Sibelius: Symphonies 4-7 (CD review)

Also, Tapiola. Herbert von Karajan, Berlin Philharmonic; Sir Simon Rattle, City of Birmingham Symphony Orchestra; Paavo Berglund, Helsinki Philharmonic Orchestra. EMI 50999 9 07246 2 (two-disc set).

Complain, complain, complain. My favorite Sibelius symphonies are the first two, so it's just my luck that EMI would issue numbers four through seven in this excellent, 2011 reissue collection culled from some of the best of their back catalogue. No, of course, I shouldn't complain. They have chosen well, and the selections we find here are among the best you can buy from any company at any price. The fact that EMI are selling this set at mid price makes it a bargain for the music lover who doesn't already have the recordings. Let's go through them one at a time.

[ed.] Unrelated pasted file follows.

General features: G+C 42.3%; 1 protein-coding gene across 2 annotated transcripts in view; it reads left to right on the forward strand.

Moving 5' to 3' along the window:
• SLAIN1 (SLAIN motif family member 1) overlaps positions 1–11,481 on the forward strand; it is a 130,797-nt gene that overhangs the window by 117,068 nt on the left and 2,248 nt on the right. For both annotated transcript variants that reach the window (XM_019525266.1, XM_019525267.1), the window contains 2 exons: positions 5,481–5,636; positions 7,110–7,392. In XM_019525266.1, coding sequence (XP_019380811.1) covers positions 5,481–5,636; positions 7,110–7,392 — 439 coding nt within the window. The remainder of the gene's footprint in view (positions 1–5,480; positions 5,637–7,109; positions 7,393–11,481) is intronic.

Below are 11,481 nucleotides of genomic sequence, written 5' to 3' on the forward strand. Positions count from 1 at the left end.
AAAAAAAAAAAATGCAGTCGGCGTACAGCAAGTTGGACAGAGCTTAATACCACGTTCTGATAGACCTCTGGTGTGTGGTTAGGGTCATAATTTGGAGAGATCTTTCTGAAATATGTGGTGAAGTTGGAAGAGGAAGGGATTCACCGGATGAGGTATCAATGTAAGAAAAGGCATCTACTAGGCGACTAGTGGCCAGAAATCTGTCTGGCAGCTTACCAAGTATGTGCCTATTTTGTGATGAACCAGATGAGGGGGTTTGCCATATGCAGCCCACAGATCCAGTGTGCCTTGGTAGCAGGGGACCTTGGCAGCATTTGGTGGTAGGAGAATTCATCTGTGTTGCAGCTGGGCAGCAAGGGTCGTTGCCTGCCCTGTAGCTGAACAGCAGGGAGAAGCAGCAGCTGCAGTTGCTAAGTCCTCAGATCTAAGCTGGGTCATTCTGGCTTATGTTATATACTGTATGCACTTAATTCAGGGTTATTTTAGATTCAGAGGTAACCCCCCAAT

Finnish composer Jean Sibelius (1865-1957) wrote his Symphony No. 4 in 1911, and it bears repeating that the music has always reminded me of a vast, flat, icy plain, maybe in Lapland, brooding in silence. Recorded in 1976 by Herbert von Karajan and the Berlin Philharmonic, the conductor makes it more measured and more melancholy than ever, the desolation of the landscape all the more complete; and the thing just gets slower as it goes along. Sibelius felt he was near death when he wrote the piece; however, he would last another forty-six years, so I suppose you could say it was a false alarm. Later, Sibelius said of the symphony, quoting the Swedish author Strindberg, "Being human is misery." Don't expect much joy here. Nevertheless, Karajan keeps one involved, even with his extraordinarily broad tempos, making the work seem more lofty and more emotional than some competing versions, including his own earlier DG recording. I would place this performance among those of Ashkenazy (Decca), Barbirolli (EMI), Berglund (EMI), and Vanska (BIS) at the head of the list for the work.